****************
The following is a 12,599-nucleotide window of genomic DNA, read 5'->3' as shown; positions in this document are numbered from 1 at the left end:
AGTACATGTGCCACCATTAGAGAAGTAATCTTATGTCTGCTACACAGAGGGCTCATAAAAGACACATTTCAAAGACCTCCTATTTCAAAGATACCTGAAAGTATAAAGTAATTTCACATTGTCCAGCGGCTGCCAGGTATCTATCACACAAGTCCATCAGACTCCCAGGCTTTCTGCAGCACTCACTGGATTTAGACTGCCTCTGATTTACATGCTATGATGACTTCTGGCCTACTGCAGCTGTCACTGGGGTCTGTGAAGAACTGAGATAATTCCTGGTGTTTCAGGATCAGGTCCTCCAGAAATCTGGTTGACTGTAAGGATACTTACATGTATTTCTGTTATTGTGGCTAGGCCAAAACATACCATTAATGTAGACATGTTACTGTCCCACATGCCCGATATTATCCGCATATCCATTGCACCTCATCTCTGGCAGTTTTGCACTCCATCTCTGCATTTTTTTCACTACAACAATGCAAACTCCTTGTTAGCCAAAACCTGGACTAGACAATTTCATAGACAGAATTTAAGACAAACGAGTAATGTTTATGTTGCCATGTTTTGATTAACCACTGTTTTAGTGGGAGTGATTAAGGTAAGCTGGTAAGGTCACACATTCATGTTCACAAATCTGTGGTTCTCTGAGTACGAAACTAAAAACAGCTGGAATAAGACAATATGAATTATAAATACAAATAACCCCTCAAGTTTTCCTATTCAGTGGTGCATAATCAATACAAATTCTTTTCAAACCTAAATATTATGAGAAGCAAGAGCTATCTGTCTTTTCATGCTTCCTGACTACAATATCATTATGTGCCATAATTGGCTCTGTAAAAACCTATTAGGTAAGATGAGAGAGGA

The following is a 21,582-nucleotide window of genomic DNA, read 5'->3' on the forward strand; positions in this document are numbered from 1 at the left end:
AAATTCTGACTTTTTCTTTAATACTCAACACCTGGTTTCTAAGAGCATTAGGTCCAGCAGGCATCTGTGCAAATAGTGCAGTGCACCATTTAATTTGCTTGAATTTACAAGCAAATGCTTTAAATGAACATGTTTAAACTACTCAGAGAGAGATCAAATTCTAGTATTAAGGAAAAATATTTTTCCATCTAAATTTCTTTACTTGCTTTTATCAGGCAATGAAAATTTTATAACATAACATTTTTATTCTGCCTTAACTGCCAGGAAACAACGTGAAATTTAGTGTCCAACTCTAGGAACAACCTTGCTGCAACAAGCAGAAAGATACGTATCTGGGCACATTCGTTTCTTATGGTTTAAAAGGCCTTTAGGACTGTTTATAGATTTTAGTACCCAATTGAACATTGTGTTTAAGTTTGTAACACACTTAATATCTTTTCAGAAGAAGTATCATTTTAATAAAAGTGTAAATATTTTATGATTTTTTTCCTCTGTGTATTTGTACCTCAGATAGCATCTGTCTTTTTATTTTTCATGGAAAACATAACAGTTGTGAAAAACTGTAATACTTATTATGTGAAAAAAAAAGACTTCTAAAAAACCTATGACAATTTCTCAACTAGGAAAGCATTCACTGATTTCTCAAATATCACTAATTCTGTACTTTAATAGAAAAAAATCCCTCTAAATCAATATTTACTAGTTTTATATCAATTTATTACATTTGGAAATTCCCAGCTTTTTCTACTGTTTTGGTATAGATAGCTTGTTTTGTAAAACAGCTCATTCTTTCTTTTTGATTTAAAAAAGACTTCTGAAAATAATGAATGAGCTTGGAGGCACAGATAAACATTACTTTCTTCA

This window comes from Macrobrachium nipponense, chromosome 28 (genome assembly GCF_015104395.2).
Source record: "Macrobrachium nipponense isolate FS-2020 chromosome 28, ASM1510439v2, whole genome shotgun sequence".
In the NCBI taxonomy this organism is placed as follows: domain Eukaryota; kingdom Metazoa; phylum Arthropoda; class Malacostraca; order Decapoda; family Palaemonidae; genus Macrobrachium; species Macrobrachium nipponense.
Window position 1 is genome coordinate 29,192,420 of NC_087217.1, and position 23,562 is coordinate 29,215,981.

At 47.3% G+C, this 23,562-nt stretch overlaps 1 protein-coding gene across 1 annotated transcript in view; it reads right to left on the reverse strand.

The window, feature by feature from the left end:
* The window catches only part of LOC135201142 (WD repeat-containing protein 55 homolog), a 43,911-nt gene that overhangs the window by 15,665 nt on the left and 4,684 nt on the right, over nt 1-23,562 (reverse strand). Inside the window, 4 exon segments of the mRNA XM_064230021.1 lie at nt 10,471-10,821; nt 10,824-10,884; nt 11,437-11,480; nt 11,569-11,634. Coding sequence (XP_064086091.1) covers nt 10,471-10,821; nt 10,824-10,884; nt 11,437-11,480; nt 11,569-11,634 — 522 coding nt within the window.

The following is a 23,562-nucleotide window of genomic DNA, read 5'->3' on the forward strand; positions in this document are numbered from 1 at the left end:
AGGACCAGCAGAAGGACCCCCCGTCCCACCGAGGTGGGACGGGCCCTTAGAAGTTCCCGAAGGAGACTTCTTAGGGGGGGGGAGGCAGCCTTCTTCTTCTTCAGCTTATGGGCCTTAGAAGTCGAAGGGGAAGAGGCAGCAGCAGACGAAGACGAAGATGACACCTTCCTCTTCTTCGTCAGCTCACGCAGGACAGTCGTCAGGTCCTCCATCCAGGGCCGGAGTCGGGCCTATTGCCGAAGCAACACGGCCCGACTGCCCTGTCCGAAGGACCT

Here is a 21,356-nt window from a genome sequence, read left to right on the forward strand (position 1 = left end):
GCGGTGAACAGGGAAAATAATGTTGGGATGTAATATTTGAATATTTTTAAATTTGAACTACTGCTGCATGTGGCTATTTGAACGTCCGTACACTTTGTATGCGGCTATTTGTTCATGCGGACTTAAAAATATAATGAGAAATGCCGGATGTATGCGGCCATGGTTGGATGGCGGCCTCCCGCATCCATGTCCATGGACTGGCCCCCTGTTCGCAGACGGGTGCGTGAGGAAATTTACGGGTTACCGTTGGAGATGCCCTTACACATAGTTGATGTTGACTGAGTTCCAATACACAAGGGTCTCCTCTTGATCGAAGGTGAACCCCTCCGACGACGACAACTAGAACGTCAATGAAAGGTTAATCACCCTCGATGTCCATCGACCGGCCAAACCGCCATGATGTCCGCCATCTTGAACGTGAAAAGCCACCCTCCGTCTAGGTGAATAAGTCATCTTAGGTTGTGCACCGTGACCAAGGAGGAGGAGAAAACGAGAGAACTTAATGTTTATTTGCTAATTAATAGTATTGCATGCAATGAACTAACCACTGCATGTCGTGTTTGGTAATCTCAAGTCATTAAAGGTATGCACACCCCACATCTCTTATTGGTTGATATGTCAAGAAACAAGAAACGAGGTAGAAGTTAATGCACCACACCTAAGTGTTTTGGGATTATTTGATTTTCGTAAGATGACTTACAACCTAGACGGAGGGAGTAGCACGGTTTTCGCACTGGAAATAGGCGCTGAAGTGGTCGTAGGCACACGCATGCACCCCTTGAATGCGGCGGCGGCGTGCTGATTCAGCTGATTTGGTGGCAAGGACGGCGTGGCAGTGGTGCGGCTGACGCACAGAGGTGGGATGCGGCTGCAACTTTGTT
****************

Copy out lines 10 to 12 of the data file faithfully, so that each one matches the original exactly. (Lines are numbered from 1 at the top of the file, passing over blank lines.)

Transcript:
The window, feature by feature from the left end:
* The window catches only part of LOC135201142 (WD repeat-containing protein 55 homolog), a 43,911-nt gene that overhangs the window by 15,665 nt on the left and 4,684 nt on the right, over nt 1-23,562 (reverse strand). Inside the window, 4 exon segments of the mRNA XM_064230021.1 lie at nt 10,471-10,821; nt 10,824-10,884; nt 11,437-11,480; nt 11,569-11,634. Coding sequence (XP_064086091.1) covers nt 10,471-10,821; nt 10,824-10,884; nt 11,437-11,480; nt 11,569-11,634 — 522 coding nt within the window.

The following is a 23,562-nucleotide window of genomic DNA, read 5'->3' on the forward strand; positions in this document are numbered from 1 at the left end: